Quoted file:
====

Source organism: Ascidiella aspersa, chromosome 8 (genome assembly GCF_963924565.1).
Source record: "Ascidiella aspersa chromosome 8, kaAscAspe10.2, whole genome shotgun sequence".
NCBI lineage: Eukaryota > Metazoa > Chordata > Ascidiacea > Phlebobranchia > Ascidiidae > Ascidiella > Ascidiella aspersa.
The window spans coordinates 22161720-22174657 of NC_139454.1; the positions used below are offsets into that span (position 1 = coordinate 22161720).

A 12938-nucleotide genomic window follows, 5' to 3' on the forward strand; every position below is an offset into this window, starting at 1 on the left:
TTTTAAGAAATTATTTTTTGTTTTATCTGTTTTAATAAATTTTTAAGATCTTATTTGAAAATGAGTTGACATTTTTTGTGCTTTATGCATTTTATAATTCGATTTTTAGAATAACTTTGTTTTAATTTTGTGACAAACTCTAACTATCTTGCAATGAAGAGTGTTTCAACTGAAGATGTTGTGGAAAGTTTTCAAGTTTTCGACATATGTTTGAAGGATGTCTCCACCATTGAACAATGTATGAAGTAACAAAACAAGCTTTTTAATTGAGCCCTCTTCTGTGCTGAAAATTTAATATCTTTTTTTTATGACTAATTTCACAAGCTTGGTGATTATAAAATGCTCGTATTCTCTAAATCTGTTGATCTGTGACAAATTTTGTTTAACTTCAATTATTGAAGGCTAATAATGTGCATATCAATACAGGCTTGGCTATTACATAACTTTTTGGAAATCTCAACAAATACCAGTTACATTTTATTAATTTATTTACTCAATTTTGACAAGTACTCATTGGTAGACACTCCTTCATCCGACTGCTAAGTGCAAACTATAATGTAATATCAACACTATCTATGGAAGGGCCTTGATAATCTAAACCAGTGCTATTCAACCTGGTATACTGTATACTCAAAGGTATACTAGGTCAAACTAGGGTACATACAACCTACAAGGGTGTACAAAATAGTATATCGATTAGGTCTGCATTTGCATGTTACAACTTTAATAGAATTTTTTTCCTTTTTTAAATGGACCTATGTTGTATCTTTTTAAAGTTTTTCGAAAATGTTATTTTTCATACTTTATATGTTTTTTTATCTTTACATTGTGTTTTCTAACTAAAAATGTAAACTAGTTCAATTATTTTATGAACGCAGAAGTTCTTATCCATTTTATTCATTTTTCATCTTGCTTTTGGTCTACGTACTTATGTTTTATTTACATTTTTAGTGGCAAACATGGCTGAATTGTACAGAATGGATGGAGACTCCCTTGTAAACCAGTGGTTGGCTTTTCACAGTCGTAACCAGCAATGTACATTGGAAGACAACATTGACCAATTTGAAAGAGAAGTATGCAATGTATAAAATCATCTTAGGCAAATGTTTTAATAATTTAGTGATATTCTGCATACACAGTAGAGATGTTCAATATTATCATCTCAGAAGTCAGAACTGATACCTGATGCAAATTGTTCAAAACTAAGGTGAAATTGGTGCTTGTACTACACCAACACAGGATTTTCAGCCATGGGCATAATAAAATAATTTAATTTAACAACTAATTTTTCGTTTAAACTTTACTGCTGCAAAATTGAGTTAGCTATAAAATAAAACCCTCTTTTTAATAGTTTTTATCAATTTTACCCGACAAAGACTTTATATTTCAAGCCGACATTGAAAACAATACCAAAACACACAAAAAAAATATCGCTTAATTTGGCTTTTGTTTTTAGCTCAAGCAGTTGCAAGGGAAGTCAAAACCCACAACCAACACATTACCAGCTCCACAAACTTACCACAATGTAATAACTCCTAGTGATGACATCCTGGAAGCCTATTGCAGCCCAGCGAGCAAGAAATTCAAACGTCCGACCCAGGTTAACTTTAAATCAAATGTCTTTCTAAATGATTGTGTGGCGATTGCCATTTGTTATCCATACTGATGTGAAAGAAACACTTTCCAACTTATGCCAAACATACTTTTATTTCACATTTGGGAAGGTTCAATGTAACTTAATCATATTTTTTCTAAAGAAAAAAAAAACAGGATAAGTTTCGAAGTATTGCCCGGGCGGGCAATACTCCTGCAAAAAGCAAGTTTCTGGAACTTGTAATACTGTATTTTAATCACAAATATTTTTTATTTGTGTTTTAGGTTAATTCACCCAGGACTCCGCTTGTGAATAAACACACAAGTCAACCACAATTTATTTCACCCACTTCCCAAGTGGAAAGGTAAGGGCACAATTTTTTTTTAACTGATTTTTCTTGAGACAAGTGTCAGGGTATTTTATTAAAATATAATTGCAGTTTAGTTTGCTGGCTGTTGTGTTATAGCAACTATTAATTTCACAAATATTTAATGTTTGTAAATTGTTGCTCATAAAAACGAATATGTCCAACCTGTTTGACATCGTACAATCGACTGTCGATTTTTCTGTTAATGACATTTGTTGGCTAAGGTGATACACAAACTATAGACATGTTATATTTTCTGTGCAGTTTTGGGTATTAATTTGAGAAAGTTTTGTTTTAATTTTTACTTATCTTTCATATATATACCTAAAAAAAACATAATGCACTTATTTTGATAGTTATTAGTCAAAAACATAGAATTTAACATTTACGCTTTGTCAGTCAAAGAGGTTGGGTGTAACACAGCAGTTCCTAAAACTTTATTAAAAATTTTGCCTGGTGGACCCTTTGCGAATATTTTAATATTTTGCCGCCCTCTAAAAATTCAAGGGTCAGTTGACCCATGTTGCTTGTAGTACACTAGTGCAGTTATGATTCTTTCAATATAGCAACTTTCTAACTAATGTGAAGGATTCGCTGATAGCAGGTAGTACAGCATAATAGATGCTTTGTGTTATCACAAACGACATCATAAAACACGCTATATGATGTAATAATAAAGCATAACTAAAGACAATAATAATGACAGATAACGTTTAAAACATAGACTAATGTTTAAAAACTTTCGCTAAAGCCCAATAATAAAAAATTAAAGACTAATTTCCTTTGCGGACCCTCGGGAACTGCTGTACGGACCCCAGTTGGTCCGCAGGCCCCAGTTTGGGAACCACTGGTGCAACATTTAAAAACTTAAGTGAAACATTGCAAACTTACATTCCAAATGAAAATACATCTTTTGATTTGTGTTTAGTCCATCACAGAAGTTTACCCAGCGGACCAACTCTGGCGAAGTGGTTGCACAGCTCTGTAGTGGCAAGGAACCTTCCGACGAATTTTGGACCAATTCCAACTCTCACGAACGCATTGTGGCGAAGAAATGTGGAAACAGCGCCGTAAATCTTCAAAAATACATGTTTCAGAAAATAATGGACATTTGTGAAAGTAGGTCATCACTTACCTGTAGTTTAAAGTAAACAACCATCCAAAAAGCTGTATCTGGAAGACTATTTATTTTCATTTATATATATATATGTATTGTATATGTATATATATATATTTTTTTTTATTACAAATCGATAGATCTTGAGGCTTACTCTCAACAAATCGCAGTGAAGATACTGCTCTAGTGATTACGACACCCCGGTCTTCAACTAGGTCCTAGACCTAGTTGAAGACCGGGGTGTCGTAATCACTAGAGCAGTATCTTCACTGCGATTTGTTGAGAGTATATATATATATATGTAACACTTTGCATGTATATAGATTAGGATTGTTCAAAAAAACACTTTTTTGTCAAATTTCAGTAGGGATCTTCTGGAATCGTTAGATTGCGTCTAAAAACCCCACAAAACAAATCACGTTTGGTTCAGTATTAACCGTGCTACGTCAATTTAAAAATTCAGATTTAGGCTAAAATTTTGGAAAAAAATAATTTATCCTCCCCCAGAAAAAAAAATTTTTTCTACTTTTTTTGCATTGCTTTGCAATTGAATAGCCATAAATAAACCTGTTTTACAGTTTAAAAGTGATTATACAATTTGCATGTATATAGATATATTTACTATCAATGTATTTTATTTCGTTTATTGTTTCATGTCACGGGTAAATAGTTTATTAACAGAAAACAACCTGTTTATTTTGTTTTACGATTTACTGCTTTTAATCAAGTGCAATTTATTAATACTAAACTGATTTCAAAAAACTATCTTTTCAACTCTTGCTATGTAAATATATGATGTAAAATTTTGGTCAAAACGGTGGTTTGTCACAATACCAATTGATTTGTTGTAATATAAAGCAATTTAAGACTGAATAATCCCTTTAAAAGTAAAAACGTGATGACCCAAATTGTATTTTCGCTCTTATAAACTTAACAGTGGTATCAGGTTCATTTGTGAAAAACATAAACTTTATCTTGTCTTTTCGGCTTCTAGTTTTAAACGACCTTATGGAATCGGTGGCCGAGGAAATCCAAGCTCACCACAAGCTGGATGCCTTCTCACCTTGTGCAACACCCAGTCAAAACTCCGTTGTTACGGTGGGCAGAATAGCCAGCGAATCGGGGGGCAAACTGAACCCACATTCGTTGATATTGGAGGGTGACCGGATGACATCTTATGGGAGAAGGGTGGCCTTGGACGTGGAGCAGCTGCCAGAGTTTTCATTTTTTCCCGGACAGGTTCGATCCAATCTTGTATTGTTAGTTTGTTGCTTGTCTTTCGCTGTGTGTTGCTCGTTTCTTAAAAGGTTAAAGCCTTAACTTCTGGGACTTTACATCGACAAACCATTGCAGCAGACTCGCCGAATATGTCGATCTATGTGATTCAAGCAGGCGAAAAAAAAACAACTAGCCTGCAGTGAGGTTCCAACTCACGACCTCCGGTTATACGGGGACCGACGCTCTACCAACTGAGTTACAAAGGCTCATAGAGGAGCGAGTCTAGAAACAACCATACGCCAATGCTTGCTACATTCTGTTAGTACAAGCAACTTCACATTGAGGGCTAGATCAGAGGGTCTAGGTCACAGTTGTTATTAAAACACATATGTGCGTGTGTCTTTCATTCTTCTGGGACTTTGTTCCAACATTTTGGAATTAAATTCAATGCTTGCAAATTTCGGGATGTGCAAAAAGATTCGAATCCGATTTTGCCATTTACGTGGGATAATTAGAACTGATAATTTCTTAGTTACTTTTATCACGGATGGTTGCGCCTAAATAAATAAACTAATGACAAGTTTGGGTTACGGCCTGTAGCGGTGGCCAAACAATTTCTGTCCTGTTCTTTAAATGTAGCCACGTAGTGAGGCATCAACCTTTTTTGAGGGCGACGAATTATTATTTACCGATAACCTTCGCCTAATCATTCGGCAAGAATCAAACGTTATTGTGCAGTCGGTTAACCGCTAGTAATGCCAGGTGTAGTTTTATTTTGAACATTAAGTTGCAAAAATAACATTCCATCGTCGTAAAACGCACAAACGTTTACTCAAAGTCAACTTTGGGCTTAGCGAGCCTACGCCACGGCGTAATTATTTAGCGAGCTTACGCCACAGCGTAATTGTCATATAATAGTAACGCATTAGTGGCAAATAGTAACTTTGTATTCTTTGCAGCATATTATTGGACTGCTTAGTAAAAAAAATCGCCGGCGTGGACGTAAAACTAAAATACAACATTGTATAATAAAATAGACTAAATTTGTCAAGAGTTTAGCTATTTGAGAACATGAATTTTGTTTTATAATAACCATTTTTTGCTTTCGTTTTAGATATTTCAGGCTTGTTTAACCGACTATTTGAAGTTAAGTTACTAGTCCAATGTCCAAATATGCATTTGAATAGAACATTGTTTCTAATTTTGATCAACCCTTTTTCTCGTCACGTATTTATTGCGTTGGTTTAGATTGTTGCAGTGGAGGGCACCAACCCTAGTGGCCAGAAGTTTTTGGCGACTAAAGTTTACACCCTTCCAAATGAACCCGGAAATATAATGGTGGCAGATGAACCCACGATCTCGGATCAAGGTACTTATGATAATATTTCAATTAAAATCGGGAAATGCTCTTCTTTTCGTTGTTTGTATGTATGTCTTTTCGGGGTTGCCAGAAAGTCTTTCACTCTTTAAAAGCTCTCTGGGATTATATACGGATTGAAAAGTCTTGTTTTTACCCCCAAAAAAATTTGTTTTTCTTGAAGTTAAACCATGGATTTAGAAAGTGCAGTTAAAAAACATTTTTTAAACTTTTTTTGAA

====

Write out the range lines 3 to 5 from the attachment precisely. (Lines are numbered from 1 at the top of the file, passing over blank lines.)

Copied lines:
NCBI lineage: Eukaryota > Metazoa > Chordata > Ascidiacea > Phlebobranchia > Ascidiidae > Ascidiella > Ascidiella aspersa.
The window spans coordinates 22161720-22174657 of NC_139454.1; the positions used below are offsets into that span (position 1 = coordinate 22161720).

A 12938-nucleotide genomic window follows, 5' to 3' on the forward strand; every position below is an offset into this window, starting at 1 on the left: